But again, like it or not, Donald J. Trump is going to be president. Unless by some miracle the electoral college votes otherwise, it’s going to happen. And I think that, for right now, what our country truly needs is unity. I’ve seen so much hatred and fighting being spread in these past fifteen months due to this election. I’ve watched close friends become enemies, and people from both parties say some really nasty, hurtful things. But the election is over now. The votes have been cast, and the winner has been decided. Like it or not, we need to begin the path to acceptance. I think Hilary Clinton said it well in her concession speech on Wednesday:
“Donald Trump is going to be our president. We owe him an open mind and the chance to lead. Our constitutional democracy enshrines the peaceful transfer of power and we don’t just respect that, we cherish it … I count my blessings every single day that I am an American. And I still believe as deeply as I ever have that if we stand together with respect for our differences, strength in our convictions and love for this nation, our best days are still ahead of us.”
I’m holding on to the belief that the majority of people who voted for Trump are not the hateful, racist, bigoted people that have been described in the media. In fact, I think a lot of the people who voted for him would be just as scared as we are right now if Hilary was elected. (Mind you, I am not making any kind of statement on whether that fear would be justified or not.) I think that our country is snowballing so quickly into hatred on both sides, and I think that we all owe it to ourselves to take a deep breath. Nothing is going to be fixed if we stay divided. Donald Trump is not going to succeed if we don’t show him any ounce of respect or support. I believe it is time right now to come together and begin loving our neighbors, no matter what side we were on in the election. As President Obama said after meeting with our new president-elect, “I believe that it is important for all of us, regardless of party and regardless of political preferences, to now come together, work together, to deal with the many challenges that we face.” And to Trump he went on to say, “Most of all, I want to emphasize to you, Mr. President-elect, that we now are going to want to do everything we can to help you succeed — because if you succeed, then the country succeeds.”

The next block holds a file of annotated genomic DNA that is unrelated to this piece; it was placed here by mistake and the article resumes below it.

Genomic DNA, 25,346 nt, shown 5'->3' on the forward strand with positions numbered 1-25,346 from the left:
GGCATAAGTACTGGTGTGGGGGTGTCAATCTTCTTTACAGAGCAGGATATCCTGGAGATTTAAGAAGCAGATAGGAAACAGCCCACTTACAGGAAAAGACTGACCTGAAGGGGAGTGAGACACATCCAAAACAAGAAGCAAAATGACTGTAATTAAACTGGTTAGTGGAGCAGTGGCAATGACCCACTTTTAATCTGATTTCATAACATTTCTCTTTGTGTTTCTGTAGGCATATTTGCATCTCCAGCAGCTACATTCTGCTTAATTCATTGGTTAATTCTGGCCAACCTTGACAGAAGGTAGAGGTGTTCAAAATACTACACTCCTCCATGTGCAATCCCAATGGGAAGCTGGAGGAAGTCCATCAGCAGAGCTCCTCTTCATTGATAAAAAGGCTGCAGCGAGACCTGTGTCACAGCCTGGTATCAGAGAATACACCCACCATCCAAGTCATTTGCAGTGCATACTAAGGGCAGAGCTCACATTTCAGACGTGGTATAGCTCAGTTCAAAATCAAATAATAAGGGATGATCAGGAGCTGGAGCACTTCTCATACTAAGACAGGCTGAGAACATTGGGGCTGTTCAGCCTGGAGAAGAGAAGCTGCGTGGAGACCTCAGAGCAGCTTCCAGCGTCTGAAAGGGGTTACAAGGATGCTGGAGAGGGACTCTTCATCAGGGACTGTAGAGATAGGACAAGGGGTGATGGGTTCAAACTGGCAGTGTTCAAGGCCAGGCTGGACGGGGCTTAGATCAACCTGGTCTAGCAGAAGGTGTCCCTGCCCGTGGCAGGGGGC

I am not saying that we need to stop speaking up and fighting for what is right. I am not saying that it’s time to give up. I am saying that it is time to accept what cannot be undone, and to work with what we have, and that is each other. The fight is not over, but the hatred needs to end. We need to love our neighbors, and work together to achieve a better America.
I respect Donald Trump and his supporters, and I pray that he makes good decisions, and that he really will, as he claims he will do, work for the American people. (And by the American people, I mean everyone, no matter race, religion, sexual orientation, gender, or otherwise.)
And if anyone needs someone to talk to, or someone who will just listen, I am here for you. I’m scared too, and I love you, and I support you. ❤️
NOTE: Before anyone quibbles about the title, I realize her birth year of 1997 does not put her in what is universally considered the Millennial generation. Here is my source for determining the delineation of US generations.